The announcement was given weight by the presence of General John Numbi, who is a close ally of President Joseph Kabila and Rwandan army chief General James Kabarebe.

A thaw in relations between Congo and neighboring Rwanda may have eclipsed United Nations and African Union-brokered talks with Nkunda’s CNDP wing and the government, said former International Crisis Group researcher Jason Stearns.

Talks Ended

A report by UN investigators last month said Rwanda supported the CNDP, a claim Rwanda denies. The talks came to an inconclusive end yesterday.

The rebels demanded an amnesty in line with a cease-fire deal they signed in January 2008 following a similar round of hostilities in a conflict that has its roots in the 1994 genocide in neighboring Rwanda. Bosco was indicted last year by the International Criminal Court for alleged war crimes.

The CNDP says it’s defending Congo’s ethnic Tutsi minority from the Democratic Forces for the Liberation of Rwanda, or FDLR, a Rwandan Hutu militia that fled to Kivu after allegedly killing 800,000 Tutsis and moderate Hutus.

War in Congo has killed over 5 million people since 1998, mostly through disease and starvation. The thousands of Congolese who remain in refugee camps abroad should be helped to return to their homes, the statement said.

“To this effect it is necessary that the negative Rwandan forces, the FDLR/Interahamwe, be neutralized by our government as soon as possible,” Munyakazi said. “This is to secure the return” of the refugees.

Interior Minister Celestin Mbuyu, who was also at the session, welcomed the announcement.

“They are Congolese who said enough is enough,” he said in a telephone interview from Goma.
To contact the reporter on this story: Franz Wild in Kinshasa via the Johannesburg bureau on abolleurs@bloomberg.net

Matsanga's never represented the LRA - Who are the merchants of conflicts in Uganda based in London?

According to the following article by Peter Eichstaedt 16 January 2009, David Matsanga, the self-proclaimed spokesman for the LRA, does not represent the LRA and never has. A new rebel group may be emerging in Northern Uganda called the Uganda People's Liberation Front/Army, an Acholi cabal based in London headed by a man named Ladit Balgara.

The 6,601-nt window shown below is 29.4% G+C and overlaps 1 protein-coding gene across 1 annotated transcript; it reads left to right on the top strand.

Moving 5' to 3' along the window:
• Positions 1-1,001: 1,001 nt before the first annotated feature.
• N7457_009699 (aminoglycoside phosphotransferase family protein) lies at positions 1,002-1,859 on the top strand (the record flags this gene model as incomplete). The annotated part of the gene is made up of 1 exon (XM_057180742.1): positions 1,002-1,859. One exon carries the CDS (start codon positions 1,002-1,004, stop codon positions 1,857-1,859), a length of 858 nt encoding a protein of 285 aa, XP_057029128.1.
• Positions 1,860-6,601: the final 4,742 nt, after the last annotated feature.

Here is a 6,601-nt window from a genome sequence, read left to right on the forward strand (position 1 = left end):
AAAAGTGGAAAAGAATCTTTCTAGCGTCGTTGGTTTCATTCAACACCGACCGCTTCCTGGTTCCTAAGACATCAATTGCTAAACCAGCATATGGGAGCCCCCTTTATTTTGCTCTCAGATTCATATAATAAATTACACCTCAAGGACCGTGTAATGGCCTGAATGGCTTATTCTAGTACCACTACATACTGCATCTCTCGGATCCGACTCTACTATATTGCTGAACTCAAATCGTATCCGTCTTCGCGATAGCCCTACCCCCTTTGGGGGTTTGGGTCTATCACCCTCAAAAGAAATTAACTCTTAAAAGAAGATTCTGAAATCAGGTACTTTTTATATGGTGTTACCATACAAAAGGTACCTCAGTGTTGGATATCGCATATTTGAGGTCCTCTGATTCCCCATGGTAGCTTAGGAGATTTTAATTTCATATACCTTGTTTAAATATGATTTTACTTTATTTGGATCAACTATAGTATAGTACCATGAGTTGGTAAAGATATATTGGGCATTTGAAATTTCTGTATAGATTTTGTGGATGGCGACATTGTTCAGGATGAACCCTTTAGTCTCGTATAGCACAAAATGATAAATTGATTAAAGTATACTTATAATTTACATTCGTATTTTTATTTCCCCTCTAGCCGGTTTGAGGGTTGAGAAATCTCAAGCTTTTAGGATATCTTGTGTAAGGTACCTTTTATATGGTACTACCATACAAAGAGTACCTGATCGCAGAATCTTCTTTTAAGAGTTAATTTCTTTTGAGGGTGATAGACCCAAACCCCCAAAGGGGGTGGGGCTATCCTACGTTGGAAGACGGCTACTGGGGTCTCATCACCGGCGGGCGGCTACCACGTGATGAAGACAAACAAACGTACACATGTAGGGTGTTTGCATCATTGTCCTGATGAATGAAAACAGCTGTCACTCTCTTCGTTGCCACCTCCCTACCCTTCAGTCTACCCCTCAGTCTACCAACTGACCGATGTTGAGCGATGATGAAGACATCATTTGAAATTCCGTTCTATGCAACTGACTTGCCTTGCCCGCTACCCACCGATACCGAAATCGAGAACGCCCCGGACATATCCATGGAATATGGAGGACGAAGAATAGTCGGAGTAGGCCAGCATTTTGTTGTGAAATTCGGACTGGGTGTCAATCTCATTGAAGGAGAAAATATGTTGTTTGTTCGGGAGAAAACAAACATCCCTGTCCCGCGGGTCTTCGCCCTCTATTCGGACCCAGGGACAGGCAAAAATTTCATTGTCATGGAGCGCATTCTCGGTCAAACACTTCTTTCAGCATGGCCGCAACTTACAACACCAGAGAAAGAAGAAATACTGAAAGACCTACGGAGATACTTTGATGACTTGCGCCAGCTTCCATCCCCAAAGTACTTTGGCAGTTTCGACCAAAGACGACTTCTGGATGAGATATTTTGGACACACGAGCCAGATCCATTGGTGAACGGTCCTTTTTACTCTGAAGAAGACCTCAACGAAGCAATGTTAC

LRA in disarray, again
By Peter Eichstaed
16 January 2009
My friend and fellow reporter, Henry Mukasa of the New Vision newspaper in Kampala, this week contacted the former spokesman for Lord's Resistance Army's former negotiating team.

The former spokesman, Obonyo Olweny, says that the self-proclaimed spokesman and chief negotiator for the LRA, David Matsanga, does not represent the LRA and never has.

By so doing, Olweny has shed light on the truly chaotic situation behind the scenes of the LRA, which has been under attack by the Ugandan army since December 14, and at this point appears to be scrambling for its life.

First, a new rebel group may be emerging in northern Uganda called the Uganda People's Liberation Front/Army.

Who are these people and what do they want? Matsanga again lifted the lid on this dustbin, and says they're an Acholi cabal based in London and headed by a man named Ladit Balgara.

If the Acholi diaspora are forming a new rebel group, does this mean they've written off LRA leader Joseph Kony, the self-proclaimed prophet and spirit medium meant to lead the Acholi?

Could Uganda President Yoweri Museveni be on the verge of victory at last?

These issues will be dealt with in future dispatches.

Olweny is a former English teacher and currently a resident of Nairobi, I believe, and Henry and I spent a lot of time with him in July 2006 when the peace talks were beginning between the LRA and Uganda in Juba, South Sudan.

After Olweny and the leaders of the former negotiators, Martin Ojul, in particular, were supposedly fired by Kony in early 2008 -- in a surprise announcement made by Matsanga, not Kony -- Olweny dropped out of sight, only to re-emerge this week.

(Ojul, by the way, now lives in Kampala on a Ugandan government salary.)

The Olweny-Matsanga dispute has opened the door to one reality of the LRA: Kony largely keeps his own council.

According to sources at the late November meeting between Kony and the Acholi religious and cultural leaders, Kony knew nothing about the peace agreement that has been negotiated for two and a half years. When his fellow Acholi tried to explain it to him, including the Catholic archbishop from Gulu, Kony became angry and called them traitors.

“Kony never saw the text of the agreement until the day of signing. Is that normal?” Olweny told New Vision. Now, to be fair, Olweny here may be confirming earlier reports, but could also be simply repeating them.

But what he also said is more interesting:

“Since the attack on LRA bases in the DRC, I don’t think he (Matsanga) has talked to Kony. Kony is under pressure. He hardly talks to anyone,” Olweny said.

“Kony sees Matsanga as responsible for the attack. He misled him,” he added.

This is an amazing charge, but probably true. If true, then Matsanga should be looking over his shoulder. Yet, Matsanga continues to speak for the LRA.

As I've said before, Matsanga is in this for the money. As previously noted, Matsanga was stopped in the airport in Juba this past April, just a couple of days after he has successfully duped the entire international community into believing Kony was prepared to sign a peace deal.